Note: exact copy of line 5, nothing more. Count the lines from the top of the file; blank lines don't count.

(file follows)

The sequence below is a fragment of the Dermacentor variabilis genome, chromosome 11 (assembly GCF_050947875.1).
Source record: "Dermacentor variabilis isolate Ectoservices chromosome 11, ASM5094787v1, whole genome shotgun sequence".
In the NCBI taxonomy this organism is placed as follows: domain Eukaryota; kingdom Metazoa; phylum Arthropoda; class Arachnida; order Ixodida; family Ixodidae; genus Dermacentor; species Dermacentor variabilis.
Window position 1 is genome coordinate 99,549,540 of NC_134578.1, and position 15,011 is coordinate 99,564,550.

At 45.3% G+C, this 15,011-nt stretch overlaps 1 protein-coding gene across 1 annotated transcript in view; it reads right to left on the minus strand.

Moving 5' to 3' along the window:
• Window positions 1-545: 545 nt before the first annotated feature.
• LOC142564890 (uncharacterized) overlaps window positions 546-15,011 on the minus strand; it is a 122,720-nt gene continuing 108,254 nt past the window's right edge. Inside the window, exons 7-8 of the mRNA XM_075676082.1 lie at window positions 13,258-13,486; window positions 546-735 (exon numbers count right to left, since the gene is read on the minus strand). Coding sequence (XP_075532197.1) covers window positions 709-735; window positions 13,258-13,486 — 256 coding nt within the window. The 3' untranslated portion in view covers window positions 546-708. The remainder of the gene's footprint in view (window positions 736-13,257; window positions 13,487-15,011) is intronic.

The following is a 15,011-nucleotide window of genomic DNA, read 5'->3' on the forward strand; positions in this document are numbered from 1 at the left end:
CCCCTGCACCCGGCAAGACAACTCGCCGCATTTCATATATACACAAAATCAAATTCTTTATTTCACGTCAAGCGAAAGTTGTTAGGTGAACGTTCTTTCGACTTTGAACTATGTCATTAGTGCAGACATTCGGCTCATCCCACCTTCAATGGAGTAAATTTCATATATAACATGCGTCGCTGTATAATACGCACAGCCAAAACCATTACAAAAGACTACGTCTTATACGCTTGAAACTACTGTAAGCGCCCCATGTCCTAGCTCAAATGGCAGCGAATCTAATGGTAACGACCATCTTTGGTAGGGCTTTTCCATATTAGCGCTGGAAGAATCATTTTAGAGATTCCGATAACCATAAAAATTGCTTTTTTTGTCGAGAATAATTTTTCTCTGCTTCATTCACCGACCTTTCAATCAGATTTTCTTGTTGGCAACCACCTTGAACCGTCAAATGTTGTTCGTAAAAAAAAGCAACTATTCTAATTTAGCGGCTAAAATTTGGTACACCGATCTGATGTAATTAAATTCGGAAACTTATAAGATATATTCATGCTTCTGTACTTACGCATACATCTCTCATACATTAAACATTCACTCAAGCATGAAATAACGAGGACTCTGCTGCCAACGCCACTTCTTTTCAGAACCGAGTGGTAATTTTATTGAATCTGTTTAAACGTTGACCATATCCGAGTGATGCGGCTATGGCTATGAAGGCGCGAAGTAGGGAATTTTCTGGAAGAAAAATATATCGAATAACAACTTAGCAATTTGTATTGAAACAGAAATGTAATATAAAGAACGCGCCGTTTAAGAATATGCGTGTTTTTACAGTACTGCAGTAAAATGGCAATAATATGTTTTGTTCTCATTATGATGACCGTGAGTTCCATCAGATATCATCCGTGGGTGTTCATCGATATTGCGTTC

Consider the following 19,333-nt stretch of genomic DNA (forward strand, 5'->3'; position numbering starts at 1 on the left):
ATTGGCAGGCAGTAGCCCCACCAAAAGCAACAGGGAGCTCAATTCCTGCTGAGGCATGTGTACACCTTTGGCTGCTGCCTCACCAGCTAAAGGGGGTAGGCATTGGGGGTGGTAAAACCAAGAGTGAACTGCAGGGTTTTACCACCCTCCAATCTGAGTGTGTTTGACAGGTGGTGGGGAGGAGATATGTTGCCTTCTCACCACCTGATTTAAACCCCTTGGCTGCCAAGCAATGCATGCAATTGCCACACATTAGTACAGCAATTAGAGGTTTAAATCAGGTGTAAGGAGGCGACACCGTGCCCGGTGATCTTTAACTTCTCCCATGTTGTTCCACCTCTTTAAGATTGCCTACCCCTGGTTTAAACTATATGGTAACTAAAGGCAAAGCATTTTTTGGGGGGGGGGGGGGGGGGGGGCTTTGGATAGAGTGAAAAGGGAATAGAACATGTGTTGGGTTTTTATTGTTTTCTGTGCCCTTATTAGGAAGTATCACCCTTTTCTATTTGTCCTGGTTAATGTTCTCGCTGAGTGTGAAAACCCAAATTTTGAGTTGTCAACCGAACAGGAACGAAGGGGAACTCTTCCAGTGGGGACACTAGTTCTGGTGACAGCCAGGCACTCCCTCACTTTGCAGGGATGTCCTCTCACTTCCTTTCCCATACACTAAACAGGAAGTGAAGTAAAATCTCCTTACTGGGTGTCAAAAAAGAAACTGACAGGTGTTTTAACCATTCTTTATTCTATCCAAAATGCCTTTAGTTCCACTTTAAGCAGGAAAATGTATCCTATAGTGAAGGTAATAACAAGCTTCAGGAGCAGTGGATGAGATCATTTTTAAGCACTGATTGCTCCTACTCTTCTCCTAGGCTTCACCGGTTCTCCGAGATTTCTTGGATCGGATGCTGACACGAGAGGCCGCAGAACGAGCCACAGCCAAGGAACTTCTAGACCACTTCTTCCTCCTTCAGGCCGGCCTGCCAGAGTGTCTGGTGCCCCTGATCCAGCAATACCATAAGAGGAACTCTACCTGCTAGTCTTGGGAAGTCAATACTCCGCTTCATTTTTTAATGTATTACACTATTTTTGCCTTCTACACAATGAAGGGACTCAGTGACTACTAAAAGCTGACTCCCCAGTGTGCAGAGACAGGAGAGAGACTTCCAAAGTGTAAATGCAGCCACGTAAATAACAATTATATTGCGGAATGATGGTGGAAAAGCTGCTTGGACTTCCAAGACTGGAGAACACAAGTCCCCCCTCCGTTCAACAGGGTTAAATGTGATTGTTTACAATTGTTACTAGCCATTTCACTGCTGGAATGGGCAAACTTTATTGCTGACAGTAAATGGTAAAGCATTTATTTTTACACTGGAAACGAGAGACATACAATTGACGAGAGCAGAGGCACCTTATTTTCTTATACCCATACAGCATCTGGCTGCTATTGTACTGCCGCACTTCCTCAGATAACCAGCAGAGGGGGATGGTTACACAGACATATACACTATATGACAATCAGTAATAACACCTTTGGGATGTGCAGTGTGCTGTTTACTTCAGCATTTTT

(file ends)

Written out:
At 45.3% G+C, this 15,011-nt stretch overlaps 1 protein-coding gene across 1 annotated transcript in view; it reads right to left on the minus strand.